By Dr David Whitehouse
BBC News Online science editor
In a crowded place, the new planet's star
German astronomers have found a third star which has a planet, somewhat larger than Jupiter, moving in front of it - as seen from Earth.
This special alignment is useful to scientists because details of the orientation of the planet's orbit allow important parameters to be determined, such as the planet's mass.
The chances of an exoplanet passing in front of its central star as seen from the Earth are small. However, because of the scientific value of such events, astronomers have been busy searching for stars that experience small dips in brightness that might be explained by these exoplanetary transits.
The new exoplanet has the shortest orbital period found so far. Being so close to its star, only 3.5 million kilometres (2.1 million miles), the hemisphere that faces the star must be extremely hot, meaning the gas-giant planet is almost certainly losing its atmosphere.
So-called exoplanets - planets in star systems outside our own - come in different sizes and move in a variety of orbits at different distances from their central stars.
Some are nearly circular; others quite elongated.
Some are five to 10 times more massive than the largest planet in our Solar System, Jupiter. The lightest exoplanets known are about half as massive as Saturn, i.e. about 50 times more massive than the Earth.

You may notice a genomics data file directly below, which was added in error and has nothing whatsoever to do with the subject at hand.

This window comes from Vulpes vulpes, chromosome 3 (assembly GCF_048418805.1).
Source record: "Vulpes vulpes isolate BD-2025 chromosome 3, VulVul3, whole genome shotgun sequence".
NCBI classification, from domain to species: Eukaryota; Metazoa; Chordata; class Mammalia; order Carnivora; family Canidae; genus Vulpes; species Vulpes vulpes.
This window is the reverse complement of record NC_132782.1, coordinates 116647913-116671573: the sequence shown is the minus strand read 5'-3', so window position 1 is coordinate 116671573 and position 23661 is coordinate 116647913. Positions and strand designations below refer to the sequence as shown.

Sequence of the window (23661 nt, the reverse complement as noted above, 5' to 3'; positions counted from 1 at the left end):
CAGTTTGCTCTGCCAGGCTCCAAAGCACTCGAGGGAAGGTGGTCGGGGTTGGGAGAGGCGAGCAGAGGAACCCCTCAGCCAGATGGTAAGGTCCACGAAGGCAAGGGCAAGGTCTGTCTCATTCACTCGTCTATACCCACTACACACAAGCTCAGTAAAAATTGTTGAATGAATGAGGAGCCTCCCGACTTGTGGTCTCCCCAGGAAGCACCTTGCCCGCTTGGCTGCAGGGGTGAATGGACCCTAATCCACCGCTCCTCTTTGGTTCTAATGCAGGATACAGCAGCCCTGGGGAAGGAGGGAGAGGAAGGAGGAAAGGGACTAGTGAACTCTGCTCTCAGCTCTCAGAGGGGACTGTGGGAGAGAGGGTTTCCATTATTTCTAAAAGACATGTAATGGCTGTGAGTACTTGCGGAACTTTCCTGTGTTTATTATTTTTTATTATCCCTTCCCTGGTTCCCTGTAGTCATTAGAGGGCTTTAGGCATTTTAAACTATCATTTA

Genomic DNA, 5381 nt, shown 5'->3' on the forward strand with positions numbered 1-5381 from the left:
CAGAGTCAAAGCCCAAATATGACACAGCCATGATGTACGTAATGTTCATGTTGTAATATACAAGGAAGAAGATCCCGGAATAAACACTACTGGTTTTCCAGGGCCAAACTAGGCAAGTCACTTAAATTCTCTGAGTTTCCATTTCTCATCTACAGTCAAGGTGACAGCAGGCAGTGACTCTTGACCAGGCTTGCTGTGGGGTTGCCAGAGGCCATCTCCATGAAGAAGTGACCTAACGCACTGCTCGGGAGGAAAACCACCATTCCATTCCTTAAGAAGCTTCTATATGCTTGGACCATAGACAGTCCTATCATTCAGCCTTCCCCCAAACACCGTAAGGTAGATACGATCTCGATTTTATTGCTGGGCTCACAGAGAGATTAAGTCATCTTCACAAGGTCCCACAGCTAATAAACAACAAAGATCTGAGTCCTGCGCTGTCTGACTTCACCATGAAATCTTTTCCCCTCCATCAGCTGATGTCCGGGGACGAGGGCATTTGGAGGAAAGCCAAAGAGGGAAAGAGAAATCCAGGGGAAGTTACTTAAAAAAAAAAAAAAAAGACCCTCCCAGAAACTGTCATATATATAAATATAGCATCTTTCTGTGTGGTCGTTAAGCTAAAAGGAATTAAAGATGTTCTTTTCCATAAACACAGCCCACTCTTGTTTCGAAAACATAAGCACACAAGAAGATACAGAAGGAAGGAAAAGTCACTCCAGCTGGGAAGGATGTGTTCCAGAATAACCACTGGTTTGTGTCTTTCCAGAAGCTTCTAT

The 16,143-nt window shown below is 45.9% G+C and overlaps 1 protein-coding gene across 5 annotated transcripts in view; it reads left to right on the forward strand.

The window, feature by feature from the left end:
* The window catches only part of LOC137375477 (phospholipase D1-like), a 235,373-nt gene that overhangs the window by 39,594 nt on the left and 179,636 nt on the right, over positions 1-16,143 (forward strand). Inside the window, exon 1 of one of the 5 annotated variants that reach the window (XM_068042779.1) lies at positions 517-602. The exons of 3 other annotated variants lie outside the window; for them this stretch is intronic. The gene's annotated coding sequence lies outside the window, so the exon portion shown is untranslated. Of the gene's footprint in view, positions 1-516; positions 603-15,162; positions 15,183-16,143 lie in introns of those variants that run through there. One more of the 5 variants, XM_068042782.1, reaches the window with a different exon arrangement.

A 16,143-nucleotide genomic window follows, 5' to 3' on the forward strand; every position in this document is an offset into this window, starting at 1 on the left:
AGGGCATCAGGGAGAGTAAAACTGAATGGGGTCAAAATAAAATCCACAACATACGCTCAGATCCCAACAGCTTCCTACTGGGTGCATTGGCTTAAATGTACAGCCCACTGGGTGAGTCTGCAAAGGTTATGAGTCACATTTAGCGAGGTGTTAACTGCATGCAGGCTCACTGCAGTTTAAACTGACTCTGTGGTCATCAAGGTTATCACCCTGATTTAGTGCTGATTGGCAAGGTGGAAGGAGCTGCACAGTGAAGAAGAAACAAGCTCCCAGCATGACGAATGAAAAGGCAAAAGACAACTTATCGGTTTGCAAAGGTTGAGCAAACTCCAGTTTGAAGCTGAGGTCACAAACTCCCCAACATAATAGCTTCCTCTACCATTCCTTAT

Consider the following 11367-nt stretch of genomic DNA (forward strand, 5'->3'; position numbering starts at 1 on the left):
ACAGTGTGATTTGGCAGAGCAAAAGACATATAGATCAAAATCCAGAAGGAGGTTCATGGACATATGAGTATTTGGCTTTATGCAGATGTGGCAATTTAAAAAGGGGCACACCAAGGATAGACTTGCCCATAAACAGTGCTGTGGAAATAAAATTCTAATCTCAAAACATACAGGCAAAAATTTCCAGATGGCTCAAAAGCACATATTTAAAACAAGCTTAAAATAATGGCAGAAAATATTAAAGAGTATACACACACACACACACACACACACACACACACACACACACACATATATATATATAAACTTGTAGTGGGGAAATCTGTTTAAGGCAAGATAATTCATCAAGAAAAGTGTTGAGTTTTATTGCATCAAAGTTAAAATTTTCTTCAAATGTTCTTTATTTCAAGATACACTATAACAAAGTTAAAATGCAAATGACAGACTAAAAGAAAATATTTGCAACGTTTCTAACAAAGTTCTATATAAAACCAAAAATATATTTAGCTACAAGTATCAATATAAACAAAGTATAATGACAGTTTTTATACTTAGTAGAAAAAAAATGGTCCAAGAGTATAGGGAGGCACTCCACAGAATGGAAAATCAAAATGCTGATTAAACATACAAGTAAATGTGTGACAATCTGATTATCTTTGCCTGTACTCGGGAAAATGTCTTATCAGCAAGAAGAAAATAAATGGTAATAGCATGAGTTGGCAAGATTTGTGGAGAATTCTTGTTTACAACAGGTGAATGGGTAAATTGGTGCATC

Last year, a list of 59 such possible cases of stars with transiting planets was announced by the Optical Gravitational Lensing Experiment (Ogle).
The latest star, Ogle-TR-3, is very similar to our Sun, with a temperature of about 5,800 Celsius (6100 Kelvin).
Although there are still uncertainties, the researchers provisionally deduce a mass for the planet of about one half of that of Jupiter. The density is found to be about one-quarter of that of water, or one-fifth of that of Jupiter, meaning that the planet is quite big for its mass.
The orbital period, 28 hours 33 minutes, is the shortest known for any exoplanet and the distance between the star and the planet is correspondingly small, only 3.5 million kilometres.
This means that the temperature on the side of the planet facing the star must be very high, of the order of 2,000 C, suggesting that the planet must be losing its atmosphere by evaporation.
The astronomers suggest that it might be possible to observe this exoplanet directly because of its comparatively strong infrared radiation. An attempt will be made soon.
As only the third exoplanet found this way, the new object confirms the impression that a considerable number of stars may possess giant planets in close orbits around them.
Since such planets cannot form so close to their parent star, they must have migrated inwards to the current orbit from a much larger, initial distance. It is not known how this happens.